The mental health initiative is designed to build on and expand four key areas of community mental health services, including an improved inpatient experience, leadership training and partnerships with key local institutions. Teaching the Community Resiliency Model in San Mateo County schools is a core part of the fourth area, prevention and education.
Finding Your Resilient Zone
The Community Resiliency Model focuses on helping people get into the Resilient Zone, a state of being where the nervous system is well balanced, a person is able to think clearly and handle emotions well, and they feel like their “best self.”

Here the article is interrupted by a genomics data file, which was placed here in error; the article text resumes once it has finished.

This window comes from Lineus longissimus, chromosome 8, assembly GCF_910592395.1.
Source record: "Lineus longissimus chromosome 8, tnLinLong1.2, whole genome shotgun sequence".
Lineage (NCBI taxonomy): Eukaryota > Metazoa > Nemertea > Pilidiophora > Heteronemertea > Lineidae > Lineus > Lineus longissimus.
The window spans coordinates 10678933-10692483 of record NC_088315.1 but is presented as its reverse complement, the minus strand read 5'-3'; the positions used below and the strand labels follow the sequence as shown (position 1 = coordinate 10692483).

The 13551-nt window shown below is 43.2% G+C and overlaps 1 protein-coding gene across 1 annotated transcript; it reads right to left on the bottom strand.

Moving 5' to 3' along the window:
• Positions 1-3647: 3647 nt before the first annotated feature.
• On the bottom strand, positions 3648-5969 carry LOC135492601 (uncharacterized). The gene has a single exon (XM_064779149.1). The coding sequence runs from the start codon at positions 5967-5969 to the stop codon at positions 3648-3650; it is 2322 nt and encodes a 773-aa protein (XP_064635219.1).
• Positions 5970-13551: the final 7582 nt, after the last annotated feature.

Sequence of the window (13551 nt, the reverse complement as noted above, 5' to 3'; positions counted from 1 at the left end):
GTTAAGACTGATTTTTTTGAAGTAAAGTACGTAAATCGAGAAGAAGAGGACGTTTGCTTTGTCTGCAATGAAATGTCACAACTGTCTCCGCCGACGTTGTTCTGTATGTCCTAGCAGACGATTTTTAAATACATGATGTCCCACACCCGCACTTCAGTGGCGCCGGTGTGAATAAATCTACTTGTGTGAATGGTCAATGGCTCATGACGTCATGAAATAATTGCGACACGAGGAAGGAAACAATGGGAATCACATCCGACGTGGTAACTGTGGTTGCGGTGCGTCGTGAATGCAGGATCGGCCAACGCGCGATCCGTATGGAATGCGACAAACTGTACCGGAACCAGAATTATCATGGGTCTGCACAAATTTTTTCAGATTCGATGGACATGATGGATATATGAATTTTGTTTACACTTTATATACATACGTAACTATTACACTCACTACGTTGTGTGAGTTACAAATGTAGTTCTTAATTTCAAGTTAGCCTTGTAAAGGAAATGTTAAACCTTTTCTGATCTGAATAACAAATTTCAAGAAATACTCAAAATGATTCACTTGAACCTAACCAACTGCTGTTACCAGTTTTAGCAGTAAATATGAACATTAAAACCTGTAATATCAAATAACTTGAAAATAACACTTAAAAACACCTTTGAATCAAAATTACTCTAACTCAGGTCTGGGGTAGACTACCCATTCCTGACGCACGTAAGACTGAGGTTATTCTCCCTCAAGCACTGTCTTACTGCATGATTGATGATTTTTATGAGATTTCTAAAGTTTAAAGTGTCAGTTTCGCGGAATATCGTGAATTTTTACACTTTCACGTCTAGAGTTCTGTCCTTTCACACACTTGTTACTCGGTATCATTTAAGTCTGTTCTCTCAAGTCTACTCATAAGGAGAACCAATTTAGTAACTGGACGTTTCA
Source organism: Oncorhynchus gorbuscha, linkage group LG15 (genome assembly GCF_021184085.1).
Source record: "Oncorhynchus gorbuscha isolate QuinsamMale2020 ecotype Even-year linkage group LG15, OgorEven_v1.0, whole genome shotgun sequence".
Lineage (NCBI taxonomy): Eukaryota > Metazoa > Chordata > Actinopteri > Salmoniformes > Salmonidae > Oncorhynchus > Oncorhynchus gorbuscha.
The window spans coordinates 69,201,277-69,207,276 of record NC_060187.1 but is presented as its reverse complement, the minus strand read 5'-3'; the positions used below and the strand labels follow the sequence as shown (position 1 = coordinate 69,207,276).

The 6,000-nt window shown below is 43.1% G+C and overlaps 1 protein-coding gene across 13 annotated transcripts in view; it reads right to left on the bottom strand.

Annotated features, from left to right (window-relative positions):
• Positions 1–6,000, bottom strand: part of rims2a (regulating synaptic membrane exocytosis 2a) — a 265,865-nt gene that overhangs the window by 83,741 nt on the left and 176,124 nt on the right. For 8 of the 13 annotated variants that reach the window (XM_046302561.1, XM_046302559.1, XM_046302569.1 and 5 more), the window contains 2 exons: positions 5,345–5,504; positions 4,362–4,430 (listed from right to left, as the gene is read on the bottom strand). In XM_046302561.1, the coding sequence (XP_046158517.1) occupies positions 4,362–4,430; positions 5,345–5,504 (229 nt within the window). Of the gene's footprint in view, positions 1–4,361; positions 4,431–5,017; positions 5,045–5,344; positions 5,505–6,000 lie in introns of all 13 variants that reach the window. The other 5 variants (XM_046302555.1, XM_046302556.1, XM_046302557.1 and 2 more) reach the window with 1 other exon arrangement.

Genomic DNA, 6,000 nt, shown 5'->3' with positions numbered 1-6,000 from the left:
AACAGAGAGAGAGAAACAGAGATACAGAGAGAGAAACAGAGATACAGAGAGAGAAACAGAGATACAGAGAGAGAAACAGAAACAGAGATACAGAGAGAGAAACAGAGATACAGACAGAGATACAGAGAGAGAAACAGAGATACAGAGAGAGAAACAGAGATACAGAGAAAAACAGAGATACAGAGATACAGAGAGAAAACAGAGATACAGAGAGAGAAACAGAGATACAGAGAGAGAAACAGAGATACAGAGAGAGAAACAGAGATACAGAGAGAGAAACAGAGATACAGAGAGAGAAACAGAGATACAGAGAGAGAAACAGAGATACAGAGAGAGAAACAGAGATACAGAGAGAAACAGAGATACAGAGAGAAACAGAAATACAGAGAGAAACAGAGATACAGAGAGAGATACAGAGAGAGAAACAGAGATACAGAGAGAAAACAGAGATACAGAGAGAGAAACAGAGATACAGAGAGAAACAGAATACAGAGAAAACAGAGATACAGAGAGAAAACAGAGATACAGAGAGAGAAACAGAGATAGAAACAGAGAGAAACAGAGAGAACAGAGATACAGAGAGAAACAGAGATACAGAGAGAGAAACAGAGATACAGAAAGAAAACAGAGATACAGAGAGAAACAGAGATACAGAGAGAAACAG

According to the CRM, traumatic or stressful life events (or a triggering reminder of such an event) can bump a person out of their Resilient Zone. When that happens, the nervous system is out of balance, and the person may experience hyperarousal symptoms such as hypervigilance, anxiety, rage and panic, or hypo-arousal symptoms such as depression, fatigue and numbness. In the first state, the person may feel like they are “stuck on high,” always on edge. In the latter, they may feel “stuck on low.” Many people cycle from one extreme to another, as if they were on a roller coaster. Left unaddressed, these symptoms and emotions can lead to problems with school, family, friends and community.
Once trained in CRM, a person can recognize these symptoms and sensations, and understands the nervous system biology behind them. They know how to use some specific wellness skills to reset the nervous system, restore balance and return to the Resilient Zone.
Peeling an Orange